How can we encourage Americans to live healthier?

That’s a question we often hear and everyone seems to have their own preferred solution: Politicians want taxes and regulations to restrict access to products they deem unhealthy; consumer groups hector businesses to remove certain products from their shelves; and the media bombard people—particularly women—with endless warnings about what to avoid, as well as the latest fads for losing weight and living healthier.

Yet a new report released last week by the polling company,inc./WomanTrend, commissioned by the Independent Women’s Forum, finds that women recognize a fact often overlooked in this conversation:  People decide for themselves whether or not to make healthy choices. Government can’t force people to live healthy, and a lack of choice or information isn’t problem.  In fact, too much alarmism and conflicting advice about potential dangers may be getting in the way of healthier living.

Women are overwhelmingly concerned, and even guilty, about their lifestyles.  The survey found that two-thirds of women sometimes feel guilty about not living better. Not surprisingly, women with children at home are more likely to report being guilt-ridden (73 percent feel guilty), especially single mothers (81 percent felt guilty).

Yet when asked why they aren’t living healthier, women aren’t pointing fingers at others.  Seventy-six percent of women say the reason they eat unhealthy food is because of their personal preferences, rather than a lack of access.  Nearly three-quarters (73 percent) agree with the statement:  “There are plenty of healthy options easily available to consumers. People eat unhealthy things because they want to, not because they have no choice.” Regardless of income levels or ethnic backgrounds, strong majorities agree with this statement.

Women don’t believe government should intervene to cajole people toward healthier choices.  When asked, “do you favor or oppose the government regulating the consumption habits of Americans, such as limiting how much salt, sugar, or fatty foods consumers can buy at a store or restaurant?,” by a 2-to-1 margin, women oppose such nanny-state policies.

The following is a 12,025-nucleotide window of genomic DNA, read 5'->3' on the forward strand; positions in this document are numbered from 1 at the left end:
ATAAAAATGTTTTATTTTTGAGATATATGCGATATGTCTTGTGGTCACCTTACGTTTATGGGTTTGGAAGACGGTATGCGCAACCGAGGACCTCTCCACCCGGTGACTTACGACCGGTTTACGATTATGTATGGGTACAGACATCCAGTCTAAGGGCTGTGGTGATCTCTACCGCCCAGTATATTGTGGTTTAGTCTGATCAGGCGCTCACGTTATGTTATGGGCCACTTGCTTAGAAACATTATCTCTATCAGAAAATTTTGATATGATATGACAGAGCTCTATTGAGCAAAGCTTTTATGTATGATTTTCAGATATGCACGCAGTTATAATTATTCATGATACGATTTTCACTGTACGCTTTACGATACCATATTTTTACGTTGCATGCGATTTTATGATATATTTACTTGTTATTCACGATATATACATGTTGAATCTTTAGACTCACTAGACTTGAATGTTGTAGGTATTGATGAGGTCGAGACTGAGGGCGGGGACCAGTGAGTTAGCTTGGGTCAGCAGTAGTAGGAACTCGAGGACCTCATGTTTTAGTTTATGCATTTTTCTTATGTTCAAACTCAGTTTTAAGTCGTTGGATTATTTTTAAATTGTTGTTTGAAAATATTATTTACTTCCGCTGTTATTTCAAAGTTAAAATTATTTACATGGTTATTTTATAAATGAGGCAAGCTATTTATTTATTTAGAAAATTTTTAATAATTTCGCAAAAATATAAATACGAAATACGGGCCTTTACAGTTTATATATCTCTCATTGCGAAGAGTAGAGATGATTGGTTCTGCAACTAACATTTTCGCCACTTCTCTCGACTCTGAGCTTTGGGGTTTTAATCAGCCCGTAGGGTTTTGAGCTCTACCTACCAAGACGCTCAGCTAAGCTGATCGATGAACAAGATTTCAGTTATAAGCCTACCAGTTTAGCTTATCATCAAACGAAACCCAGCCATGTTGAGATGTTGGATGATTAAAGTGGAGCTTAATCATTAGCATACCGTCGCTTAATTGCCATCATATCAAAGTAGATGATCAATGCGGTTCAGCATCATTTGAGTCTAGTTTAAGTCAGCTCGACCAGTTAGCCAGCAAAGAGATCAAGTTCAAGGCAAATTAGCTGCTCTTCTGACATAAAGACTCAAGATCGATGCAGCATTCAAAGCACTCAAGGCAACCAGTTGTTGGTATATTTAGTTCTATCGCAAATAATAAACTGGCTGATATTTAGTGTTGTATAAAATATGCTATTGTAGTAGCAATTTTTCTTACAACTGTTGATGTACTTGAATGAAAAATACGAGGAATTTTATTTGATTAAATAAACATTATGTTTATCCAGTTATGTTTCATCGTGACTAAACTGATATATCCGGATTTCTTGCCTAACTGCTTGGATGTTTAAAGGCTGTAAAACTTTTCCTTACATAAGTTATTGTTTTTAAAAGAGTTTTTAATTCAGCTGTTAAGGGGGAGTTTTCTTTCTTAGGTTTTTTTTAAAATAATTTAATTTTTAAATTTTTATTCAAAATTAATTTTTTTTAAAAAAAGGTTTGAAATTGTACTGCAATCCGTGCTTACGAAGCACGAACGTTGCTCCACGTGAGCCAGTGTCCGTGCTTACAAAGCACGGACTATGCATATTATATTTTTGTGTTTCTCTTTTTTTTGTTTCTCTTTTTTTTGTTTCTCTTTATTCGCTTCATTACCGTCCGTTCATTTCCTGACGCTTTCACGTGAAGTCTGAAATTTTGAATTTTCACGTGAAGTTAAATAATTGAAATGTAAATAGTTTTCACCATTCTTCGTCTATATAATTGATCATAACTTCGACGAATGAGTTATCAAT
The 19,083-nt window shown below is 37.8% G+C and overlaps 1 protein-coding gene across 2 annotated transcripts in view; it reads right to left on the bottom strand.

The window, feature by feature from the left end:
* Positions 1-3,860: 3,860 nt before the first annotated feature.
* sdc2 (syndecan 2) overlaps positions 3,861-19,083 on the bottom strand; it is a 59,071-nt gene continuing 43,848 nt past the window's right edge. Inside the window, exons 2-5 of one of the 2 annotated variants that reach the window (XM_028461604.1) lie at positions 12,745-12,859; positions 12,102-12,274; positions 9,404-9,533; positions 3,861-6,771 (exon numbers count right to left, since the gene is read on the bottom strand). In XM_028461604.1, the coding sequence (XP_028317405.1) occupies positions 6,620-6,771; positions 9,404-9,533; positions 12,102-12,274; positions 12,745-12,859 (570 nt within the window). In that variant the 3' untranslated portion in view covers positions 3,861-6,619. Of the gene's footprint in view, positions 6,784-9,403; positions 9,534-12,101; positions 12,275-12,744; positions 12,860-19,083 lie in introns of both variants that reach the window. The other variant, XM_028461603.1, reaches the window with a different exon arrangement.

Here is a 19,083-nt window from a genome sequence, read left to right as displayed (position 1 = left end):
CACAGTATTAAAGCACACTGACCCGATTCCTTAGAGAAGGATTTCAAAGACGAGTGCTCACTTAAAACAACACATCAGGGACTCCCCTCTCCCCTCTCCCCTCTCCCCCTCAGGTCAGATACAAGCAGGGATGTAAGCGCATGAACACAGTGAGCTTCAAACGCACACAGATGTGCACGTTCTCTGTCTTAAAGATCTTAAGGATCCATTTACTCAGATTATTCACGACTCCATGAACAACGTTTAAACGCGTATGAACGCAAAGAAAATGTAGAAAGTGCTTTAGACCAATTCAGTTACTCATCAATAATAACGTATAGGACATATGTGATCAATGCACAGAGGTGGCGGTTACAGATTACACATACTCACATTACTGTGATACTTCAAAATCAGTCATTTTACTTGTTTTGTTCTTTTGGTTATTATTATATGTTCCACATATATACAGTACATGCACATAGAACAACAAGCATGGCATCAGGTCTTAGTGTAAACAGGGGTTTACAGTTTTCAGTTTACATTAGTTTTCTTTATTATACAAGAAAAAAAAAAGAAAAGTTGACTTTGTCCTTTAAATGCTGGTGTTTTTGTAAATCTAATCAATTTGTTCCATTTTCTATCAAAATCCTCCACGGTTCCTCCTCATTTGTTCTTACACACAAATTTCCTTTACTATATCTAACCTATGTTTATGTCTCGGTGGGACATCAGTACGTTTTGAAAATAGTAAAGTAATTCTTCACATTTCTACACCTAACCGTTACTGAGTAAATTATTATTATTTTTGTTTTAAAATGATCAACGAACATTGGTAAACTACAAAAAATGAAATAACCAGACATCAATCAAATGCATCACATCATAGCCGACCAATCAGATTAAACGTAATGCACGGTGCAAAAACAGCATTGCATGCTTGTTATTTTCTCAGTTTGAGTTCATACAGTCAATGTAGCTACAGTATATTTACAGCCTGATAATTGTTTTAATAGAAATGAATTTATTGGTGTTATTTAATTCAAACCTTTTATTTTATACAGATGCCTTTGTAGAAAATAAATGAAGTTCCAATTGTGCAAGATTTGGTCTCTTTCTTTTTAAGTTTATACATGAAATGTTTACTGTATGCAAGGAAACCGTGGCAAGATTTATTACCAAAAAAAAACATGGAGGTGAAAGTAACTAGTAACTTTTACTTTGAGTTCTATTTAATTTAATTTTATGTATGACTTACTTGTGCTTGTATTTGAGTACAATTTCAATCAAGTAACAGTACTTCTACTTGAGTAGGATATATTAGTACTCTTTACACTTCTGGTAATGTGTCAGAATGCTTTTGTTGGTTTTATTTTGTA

Eighty percent agree that “the best way to reduce obesity in this country is by providing customers with information and encouraging self-control, moderate exercise, and healthy lifestyle choices,” compared to just 16 percent who think “the best way to reduce obesity in this country is to ban, regulate, and tax certain foods and beverages.”

Women see government action as futile or worse:  Just three in ten believe government intervention works, compared to 63 percent who think it makes no difference or is counter-productive.  When asked specifically about the headline-making large soda ban in New York City, six-in-ten women oppose it(though notably, younger women were far more likely to support the ban).

Women are hungry for information about health and safety—three-quarters of women surveyed report scrutinizing health and safety warnings—but they have a tough time finding sources they trust.  Eighty-seven percent agree with the statement, “you can always find somebody to say something isn’t healthy or safe.” Just 11 percent disagree with this cynical statement.  Eighty-three percent believe “the media are more interested in ratings and selling papers than in responsibly informing the public.”  This distrust of public information leaves women struggling to make sense of what they are hearing:  Eight-in-ten agree “sometimes it is difficult to tell the difference between a legitimate concern over a food product or household item and scary headlines that attract attention.”

This should set off alarm bells for public officials and those in the media who truly care about women’s health and well-being.  There are times, after all, when warnings are truly needed and helpful new health information emerges.  Yet the onslaught of warnings and over-zealous coverage of every minor risk means that people may tune out information they really need.

This skepticism explains why, in spite of their profound interest in health and safety information, most women haven’t altered their daily habits because of media or interest group warnings. While discounting much of what they hear, women instead turn to and trust information from the medical community and their own friends and families.

Let’s hope the advice they hear from these sources is one that encourages a balanced approach to health and safety issues.  After all, while health and safety fads come and go, and alarmist warnings one day are often reversed in the days that follow, moderation and common sense is the most surefire foundation to healthy living.